During Fall 2020, HBRF convened the first cohort of our Young Voices of Science initiative (YVoS), a free science communications training program for graduate and undergraduate students in environmental fields.
The group of 21 students from 11 institutions participated in five expert-led workshops between October and November 2020.
To practice what they learned, each participant designed an outreach project with one-on-one mentorship from HBRF staff. As part of the project phase, we connected participants with outreach opportunities and experts in rhetoric, writing, and publishing. Last week, HBRF reconvened the inaugural cohort to share outreach project updates.
The following is a sample of their work.
YVoS Logo and student illustrations provided by Cydney Livingston, Duke University.
Jenny Bower (left)
PhD Candidate, UVM
Jenny shared her research with a public audience during a Virtual Science Pub along with Hubbard Brook Investigator Lindsey Rustad and artist Nikki Lindt.
Soundscapes Beneath the Forest Floor
Virtual Science Pub
NB: Jenny's segment begins at 27:26.
Alicia Brunner (right)
PhD Candidate, Cornell University
Alicia was interviewed by Northern Woodlands about her PhD research on black-throated blue warblers at Hubbard Brook. “One of my goals is to show how deeply connected we are to other places, people, and cultures, based on our love for protecting migratory birds,” Alicia says.
Alicia Brunner Follows the Birds
Catalina Mejia (left)
PhD Student, Cornell University
Catalina wrote an op-ed for the Journal of Stories in Science about the challenges and isolation of doing climate change-related field work in the midst of a pandemic.
Crisis After Crisis During Pandemic Field Day Experiments
The Journal of Stories in Science
Say Sánchez (right)
Environmental Studies/Political Science Major, Hunter College
Say wrote an op-ed for Re-Earth Initiative about the history of exclusion in the environmental sector and her personal experiences trying to break into the broader environmental movement.
Towards an Inclusive Environment
Say Sánchez collaborated with fine artist Alexandra Espinosa, a student at the Fashion Institute of Technology, on illustrations to complement her op-ed.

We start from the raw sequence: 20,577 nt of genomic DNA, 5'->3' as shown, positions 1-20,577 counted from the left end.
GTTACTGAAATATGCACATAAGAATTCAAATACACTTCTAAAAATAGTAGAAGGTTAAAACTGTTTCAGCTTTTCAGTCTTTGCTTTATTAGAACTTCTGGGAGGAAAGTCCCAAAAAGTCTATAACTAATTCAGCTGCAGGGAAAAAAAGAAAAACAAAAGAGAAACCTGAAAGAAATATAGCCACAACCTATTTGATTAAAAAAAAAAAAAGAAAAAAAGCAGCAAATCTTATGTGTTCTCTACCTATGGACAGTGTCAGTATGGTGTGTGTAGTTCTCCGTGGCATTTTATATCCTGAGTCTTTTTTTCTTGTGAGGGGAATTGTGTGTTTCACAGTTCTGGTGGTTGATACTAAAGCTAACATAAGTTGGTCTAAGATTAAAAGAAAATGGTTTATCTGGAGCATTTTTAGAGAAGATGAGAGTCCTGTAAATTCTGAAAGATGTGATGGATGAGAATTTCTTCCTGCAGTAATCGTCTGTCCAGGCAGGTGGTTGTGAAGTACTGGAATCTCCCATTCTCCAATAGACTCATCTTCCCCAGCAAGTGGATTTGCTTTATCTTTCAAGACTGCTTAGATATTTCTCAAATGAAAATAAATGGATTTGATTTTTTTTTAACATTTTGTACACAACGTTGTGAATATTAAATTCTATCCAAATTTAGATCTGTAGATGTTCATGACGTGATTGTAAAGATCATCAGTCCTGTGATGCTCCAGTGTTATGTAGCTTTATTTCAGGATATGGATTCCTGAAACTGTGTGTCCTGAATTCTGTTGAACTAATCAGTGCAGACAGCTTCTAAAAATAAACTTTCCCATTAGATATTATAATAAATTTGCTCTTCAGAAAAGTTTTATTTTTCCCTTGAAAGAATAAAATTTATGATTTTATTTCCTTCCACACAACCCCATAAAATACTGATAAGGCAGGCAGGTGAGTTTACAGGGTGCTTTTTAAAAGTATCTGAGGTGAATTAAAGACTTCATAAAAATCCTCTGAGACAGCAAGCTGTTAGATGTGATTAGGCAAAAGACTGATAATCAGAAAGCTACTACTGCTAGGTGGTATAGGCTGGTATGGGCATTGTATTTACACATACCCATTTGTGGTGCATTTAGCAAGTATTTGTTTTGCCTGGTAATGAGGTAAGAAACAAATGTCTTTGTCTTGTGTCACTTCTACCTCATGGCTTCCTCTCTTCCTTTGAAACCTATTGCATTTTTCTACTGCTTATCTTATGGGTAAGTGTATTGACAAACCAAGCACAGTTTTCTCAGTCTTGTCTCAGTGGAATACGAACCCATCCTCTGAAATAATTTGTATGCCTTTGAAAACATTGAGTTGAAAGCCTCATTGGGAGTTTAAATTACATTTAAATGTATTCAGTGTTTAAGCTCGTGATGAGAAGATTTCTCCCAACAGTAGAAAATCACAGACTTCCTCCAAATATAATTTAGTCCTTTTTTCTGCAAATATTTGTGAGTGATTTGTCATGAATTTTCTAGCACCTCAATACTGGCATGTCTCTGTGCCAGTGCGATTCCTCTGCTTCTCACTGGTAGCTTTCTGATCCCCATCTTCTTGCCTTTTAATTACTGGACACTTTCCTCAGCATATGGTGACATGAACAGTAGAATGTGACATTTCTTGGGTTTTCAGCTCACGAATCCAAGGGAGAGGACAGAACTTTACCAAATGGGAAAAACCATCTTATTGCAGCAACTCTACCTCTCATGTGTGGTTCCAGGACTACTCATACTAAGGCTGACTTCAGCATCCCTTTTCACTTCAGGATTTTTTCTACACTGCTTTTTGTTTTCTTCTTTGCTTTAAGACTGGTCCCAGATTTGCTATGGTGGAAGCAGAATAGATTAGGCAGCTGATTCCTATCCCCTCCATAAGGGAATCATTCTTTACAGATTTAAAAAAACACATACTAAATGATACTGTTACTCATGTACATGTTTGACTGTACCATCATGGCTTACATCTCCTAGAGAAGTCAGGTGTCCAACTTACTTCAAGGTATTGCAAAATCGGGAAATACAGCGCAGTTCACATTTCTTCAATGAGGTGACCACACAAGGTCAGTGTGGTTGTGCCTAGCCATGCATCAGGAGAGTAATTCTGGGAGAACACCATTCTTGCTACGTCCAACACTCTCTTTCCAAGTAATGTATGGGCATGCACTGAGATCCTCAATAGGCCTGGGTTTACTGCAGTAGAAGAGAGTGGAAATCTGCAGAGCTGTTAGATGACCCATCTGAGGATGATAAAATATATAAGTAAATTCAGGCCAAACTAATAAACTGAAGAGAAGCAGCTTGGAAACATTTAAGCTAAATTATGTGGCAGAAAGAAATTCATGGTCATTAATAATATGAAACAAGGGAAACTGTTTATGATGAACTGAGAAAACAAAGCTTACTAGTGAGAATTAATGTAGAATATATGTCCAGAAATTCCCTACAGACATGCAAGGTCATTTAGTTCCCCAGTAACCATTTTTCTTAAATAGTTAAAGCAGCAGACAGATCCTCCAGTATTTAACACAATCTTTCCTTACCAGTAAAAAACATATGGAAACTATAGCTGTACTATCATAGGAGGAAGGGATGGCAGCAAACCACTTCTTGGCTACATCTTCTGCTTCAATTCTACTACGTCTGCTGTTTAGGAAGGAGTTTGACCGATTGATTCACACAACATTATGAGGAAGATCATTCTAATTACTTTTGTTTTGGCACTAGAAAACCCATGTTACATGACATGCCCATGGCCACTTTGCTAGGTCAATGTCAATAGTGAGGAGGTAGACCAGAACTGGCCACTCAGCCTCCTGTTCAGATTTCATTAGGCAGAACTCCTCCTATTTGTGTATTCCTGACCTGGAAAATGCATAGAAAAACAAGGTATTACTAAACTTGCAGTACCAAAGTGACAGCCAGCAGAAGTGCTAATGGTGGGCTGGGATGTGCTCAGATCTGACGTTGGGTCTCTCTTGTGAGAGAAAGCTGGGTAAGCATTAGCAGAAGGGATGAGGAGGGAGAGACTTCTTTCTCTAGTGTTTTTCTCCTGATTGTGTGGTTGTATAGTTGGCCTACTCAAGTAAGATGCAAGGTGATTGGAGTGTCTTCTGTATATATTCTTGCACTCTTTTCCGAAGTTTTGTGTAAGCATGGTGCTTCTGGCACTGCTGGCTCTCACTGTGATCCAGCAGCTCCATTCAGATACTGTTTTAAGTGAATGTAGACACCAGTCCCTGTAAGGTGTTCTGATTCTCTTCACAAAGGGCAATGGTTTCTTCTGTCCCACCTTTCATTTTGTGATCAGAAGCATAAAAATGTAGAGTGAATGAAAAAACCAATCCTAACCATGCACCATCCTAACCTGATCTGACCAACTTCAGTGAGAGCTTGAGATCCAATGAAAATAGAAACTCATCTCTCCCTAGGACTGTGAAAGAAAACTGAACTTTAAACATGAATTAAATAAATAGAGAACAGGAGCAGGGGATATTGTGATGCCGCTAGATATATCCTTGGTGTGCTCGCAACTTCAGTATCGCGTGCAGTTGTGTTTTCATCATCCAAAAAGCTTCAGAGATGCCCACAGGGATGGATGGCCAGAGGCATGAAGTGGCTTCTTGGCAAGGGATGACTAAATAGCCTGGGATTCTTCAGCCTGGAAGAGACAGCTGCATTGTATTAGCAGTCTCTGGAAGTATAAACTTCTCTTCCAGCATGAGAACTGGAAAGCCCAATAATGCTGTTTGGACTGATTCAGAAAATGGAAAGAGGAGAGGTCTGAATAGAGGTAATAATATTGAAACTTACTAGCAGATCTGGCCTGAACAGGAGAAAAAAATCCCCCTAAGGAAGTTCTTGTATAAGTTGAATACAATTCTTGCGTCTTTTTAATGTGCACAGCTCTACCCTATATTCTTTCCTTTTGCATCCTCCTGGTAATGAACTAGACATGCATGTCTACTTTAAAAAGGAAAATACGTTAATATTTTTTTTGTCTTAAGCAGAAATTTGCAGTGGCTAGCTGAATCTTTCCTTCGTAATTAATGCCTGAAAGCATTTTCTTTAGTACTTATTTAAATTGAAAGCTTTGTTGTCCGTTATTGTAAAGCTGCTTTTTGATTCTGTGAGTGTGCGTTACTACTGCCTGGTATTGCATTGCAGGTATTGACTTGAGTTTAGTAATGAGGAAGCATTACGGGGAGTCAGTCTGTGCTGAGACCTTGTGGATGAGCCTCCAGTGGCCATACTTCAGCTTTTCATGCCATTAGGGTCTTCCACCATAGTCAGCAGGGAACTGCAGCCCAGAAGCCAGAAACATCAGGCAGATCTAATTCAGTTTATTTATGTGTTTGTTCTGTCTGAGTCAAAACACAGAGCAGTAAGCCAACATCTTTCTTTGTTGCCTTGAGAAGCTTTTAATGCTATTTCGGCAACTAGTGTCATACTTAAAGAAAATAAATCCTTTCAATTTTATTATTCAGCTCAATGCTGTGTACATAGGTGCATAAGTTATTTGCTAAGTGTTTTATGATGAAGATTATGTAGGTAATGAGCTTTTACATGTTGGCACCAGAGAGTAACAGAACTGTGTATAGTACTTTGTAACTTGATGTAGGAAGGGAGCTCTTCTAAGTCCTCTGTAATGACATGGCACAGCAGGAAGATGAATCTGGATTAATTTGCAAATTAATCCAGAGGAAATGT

Say credits the op-ed workshop, led by David George Haskell, for giving her new tools: "What I think is so awesome about the program is being able to connect students with resources that they maybe would not have had access to before."
Illustrations (left and right) courtesy of Alexandra Espinosa.
Climate and Clean Energy Youth Forum 2021
Tyler Edwards, Biology Major, Duke University
Catalina Mejia, PhD Student, Cornell University
Stephen Peters-Collaer, PhD Candidate, University of Vermont
Catalina, Stephen, and Tyler participated in the Climate and Clean Energy Youth Forum, Co-hosted by HBRF on March 8. Catalina and Tyler posed questions to members of the Biden/Harris administration from the U.S. Department of Energy and the White House Domestic Policy Council.
Stephen presented on “Carbon Capture and Nature-based Solutions” during a breakout session with his advisor, Hubbard Brook Investigator Bill Keeton.
"The material was great to be exposed to and be able to take moving forward, but I also really appreciated the community. It is nice knowing that so many other wonderful people share similar interests and concerns."
"All of my expectations were met with this program. I learned more about science communication in this program than I ever have. It was awesome!"
"I got a lot out of each of the workshops...the program fit a ton in. I appreciated the program and all the exposure we got to awesome science communicators."
"An awesome group of people to work with, both students and mentors!"
"Engaging with policymakers was something I knew next to nothing about before [the] workshop, and afterwards, I feel like I have a good idea of the goals, reasons, and ways to do so! It was definitely empowering."
"Seriously such an awesome program. Thanks for allowing us to learn such useful tips from such inspiring and well-versed speakers!"
"I joined thinking it might be fruitful, and it was. I never imagined I would enjoy it as much as I did."
More projects are in the works, including a seder celebrating both the biological and traditional Jewish classifications of trees and fruit; a communications campaign on ethical birding; an op-ed about incorporating hope into climate models, and more.
Stay tuned for updates from this talented group of students and from the spring 2021 cohort!
Young Voices of Science is a program of the Hubbard Brook Research Foundation. It is possible through generous support from the Bailey Charitable Foundation, the Canaday Family Charitable Trust, the Cotyledon Fund, and an anonymous foundation.